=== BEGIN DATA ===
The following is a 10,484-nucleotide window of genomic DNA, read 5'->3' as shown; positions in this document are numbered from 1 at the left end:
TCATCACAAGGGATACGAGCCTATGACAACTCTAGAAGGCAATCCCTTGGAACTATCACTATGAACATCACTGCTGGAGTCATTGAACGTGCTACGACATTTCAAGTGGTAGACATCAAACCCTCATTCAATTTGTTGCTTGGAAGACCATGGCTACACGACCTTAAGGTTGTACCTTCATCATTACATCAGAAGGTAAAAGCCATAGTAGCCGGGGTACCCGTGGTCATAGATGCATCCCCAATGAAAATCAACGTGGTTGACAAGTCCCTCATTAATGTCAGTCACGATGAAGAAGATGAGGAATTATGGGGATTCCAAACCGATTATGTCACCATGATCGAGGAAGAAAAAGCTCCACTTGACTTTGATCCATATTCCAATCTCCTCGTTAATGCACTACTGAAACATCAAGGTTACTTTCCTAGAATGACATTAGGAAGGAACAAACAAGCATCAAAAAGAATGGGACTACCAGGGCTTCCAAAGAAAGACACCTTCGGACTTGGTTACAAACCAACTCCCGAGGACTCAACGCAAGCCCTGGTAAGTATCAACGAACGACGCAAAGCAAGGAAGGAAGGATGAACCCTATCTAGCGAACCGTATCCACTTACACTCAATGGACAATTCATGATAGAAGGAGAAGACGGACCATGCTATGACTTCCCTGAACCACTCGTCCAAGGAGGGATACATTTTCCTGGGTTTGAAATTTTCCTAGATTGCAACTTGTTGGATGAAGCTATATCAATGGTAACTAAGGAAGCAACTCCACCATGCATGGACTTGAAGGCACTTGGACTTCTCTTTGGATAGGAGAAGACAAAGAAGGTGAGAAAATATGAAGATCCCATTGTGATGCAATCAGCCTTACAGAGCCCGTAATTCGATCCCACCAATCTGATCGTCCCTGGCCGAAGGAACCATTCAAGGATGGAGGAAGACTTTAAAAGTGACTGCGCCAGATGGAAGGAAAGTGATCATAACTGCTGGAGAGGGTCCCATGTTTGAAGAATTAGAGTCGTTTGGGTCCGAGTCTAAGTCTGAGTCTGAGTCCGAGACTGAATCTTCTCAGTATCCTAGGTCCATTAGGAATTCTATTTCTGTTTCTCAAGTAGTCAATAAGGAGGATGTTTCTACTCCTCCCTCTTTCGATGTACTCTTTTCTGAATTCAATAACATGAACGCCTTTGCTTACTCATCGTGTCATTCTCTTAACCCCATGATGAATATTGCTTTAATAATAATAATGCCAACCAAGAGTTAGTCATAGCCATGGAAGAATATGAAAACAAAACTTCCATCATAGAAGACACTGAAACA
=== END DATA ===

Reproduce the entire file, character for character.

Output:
The following is a 10,484-nucleotide window of genomic DNA, read 5'->3' as shown; positions in this document are numbered from 1 at the left end:
TCATCACAAGGGATACGAGCCTATGACAACTCTAGAAGGCAATCCCTTGGAACTATCACTATGAACATCACTGCTGGAGTCATTGAACGTGCTACGACATTTCAAGTGGTAGACATCAAACCCTCATTCAATTTGTTGCTTGGAAGACCATGGCTACACGACCTTAAGGTTGTACCTTCATCATTACATCAGAAGGTAAAAGCCATAGTAGCCGGGGTACCCGTGGTCATAGATGCATCCCCAATGAAAATCAACGTGGTTGACAAGTCCCTCATTAATGTCAGTCACGATGAAGAAGATGAGGAATTATGGGGATTCCAAACCGATTATGTCACCATGATCGAGGAAGAAAAAGCTCCACTTGACTTTGATCCATATTCCAATCTCCTCGTTAATGCACTACTGAAACATCAAGGTTACTTTCCTAGAATGACATTAGGAAGGAACAAACAAGCATCAAAAAGAATGGGACTACCAGGGCTTCCAAAGAAAGACACCTTCGGACTTGGTTACAAACCAACTCCCGAGGACTCAACGCAAGCCCTGGTAAGTATCAACGAACGACGCAAAGCAAGGAAGGAAGGATGAACCCTATCTAGCGAACCGTATCCACTTACACTCAATGGACAATTCATGATAGAAGGAGAAGACGGACCATGCTATGACTTCCCTGAACCACTCGTCCAAGGAGGGATACATTTTCCTGGGTTTGAAATTTTCCTAGATTGCAACTTGTTGGATGAAGCTATATCAATGGTAACTAAGGAAGCAACTCCACCATGCATGGACTTGAAGGCACTTGGACTTCTCTTTGGATAGGAGAAGACAAAGAAGGTGAGAAAATATGAAGATCCCATTGTGATGCAATCAGCCTTACAGAGCCCGTAATTCGATCCCACCAATCTGATCGTCCCTGGCCGAAGGAACCATTCAAGGATGGAGGAAGACTTTAAAAGTGACTGCGCCAGATGGAAGGAAAGTGATCATAACTGCTGGAGAGGGTCCCATGTTTGAAGAATTAGAGTCGTTTGGGTCCGAGTCTAAGTCTGAGTCTGAGTCCGAGACTGAATCTTCTCAGTATCCTAGGTCCATTAGGAATTCTATTTCTGTTTCTCAAGTAGTCAATAAGGAGGATGTTTCTACTCCTCCCTCTTTCGATGTACTCTTTTCTGAATTCAATAACATGAACGCCTTTGCTTACTCATCGTGTCATTCTCTTAACCCCATGATGAATATTGCTTTAATAATAATAATGCCAACCAAGAGTTAGTCATAGCCATGGAAGAATATGAAAACAAAACTTCCATCATAGAAGACACTGAAACA